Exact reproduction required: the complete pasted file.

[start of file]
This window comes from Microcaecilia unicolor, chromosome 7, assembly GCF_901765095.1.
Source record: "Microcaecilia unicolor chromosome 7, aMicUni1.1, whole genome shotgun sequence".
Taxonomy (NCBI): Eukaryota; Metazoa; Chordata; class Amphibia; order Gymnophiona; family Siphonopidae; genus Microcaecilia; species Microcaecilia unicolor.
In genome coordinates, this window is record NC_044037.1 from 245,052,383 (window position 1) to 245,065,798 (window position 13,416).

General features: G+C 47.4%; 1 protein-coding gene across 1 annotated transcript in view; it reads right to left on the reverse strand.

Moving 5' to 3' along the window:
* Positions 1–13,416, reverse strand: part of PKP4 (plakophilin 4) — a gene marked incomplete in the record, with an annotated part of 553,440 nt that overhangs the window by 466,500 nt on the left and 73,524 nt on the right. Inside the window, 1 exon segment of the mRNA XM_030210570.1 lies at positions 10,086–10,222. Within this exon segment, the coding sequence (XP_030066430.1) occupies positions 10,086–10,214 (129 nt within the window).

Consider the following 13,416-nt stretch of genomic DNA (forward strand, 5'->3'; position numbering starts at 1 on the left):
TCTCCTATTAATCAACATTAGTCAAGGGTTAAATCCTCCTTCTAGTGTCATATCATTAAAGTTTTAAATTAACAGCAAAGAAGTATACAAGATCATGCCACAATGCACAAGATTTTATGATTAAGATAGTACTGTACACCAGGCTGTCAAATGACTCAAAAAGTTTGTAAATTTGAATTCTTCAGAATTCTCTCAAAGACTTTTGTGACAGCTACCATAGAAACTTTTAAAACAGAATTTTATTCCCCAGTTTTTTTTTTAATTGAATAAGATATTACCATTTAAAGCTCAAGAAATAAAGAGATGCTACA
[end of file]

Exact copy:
This window comes from Microcaecilia unicolor, chromosome 7, assembly GCF_901765095.1.
Source record: "Microcaecilia unicolor chromosome 7, aMicUni1.1, whole genome shotgun sequence".
Taxonomy (NCBI): Eukaryota; Metazoa; Chordata; class Amphibia; order Gymnophiona; family Siphonopidae; genus Microcaecilia; species Microcaecilia unicolor.
In genome coordinates, this window is record NC_044037.1 from 245,052,383 (window position 1) to 245,065,798 (window position 13,416).

General features: G+C 47.4%; 1 protein-coding gene across 1 annotated transcript in view; it reads right to left on the reverse strand.

Moving 5' to 3' along the window:
* Positions 1–13,416, reverse strand: part of PKP4 (plakophilin 4) — a gene marked incomplete in the record, with an annotated part of 553,440 nt that overhangs the window by 466,500 nt on the left and 73,524 nt on the right. Inside the window, 1 exon segment of the mRNA XM_030210570.1 lies at positions 10,086–10,222. Within this exon segment, the coding sequence (XP_030066430.1) occupies positions 10,086–10,214 (129 nt within the window).

Consider the following 13,416-nt stretch of genomic DNA (forward strand, 5'->3'; position numbering starts at 1 on the left):
TCTCCTATTAATCAACATTAGTCAAGGGTTAAATCCTCCTTCTAGTGTCATATCATTAAAGTTTTAAATTAACAGCAAAGAAGTATACAAGATCATGCCACAATGCACAAGATTTTATGATTAAGATAGTACTGTACACCAGGCTGTCAAATGACTCAAAAAGTTTGTAAATTTGAATTCTTCAGAATTCTCTCAAAGACTTTTGTGACAGCTACCATAGAAACTTTTAAAACAGAATTTTATTCCCCAGTTTTTTTTTTAATTGAATAAGATATTACCATTTAAAGCTCAAGAAATAAAGAGATGCTACA